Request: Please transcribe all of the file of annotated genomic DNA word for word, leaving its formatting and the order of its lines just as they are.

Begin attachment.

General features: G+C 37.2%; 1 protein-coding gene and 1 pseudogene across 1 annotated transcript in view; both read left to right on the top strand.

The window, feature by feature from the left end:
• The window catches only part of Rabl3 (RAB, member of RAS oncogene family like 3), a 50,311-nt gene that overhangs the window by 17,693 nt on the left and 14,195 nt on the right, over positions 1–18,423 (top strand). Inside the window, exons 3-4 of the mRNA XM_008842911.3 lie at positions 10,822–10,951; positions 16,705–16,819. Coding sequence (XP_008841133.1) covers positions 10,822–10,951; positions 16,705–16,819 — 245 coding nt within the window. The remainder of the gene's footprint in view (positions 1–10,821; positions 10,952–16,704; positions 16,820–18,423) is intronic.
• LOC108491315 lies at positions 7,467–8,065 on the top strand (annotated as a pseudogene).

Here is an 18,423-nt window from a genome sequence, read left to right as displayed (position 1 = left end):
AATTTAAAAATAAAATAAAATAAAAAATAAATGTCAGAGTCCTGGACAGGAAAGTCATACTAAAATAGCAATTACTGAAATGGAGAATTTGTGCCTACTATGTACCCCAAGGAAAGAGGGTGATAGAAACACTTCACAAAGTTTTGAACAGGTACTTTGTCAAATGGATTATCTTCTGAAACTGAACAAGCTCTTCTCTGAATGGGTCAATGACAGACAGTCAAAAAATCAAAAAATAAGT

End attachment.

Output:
General features: G+C 37.2%; 1 protein-coding gene and 1 pseudogene across 1 annotated transcript in view; both read left to right on the top strand.

The window, feature by feature from the left end:
• The window catches only part of Rabl3 (RAB, member of RAS oncogene family like 3), a 50,311-nt gene that overhangs the window by 17,693 nt on the left and 14,195 nt on the right, over positions 1–18,423 (top strand). Inside the window, exons 3-4 of the mRNA XM_008842911.3 lie at positions 10,822–10,951; positions 16,705–16,819. Coding sequence (XP_008841133.1) covers positions 10,822–10,951; positions 16,705–16,819 — 245 coding nt within the window. The remainder of the gene's footprint in view (positions 1–10,821; positions 10,952–16,704; positions 16,820–18,423) is intronic.
• LOC108491315 lies at positions 7,467–8,065 on the top strand (annotated as a pseudogene).

Here is an 18,423-nt window from a genome sequence, read left to right as displayed (position 1 = left end):
AATTTAAAAATAAAATAAAATAAAAAATAAATGTCAGAGTCCTGGACAGGAAAGTCATACTAAAATAGCAATTACTGAAATGGAGAATTTGTGCCTACTATGTACCCCAAGGAAAGAGGGTGATAGAAACACTTCACAAAGTTTTGAACAGGTACTTTGTCAAATGGATTATCTTCTGAAACTGAACAAGCTCTTCTCTGAATGGGTCAATGACAGACAGTCAAAAAATCAAAAAATAAGT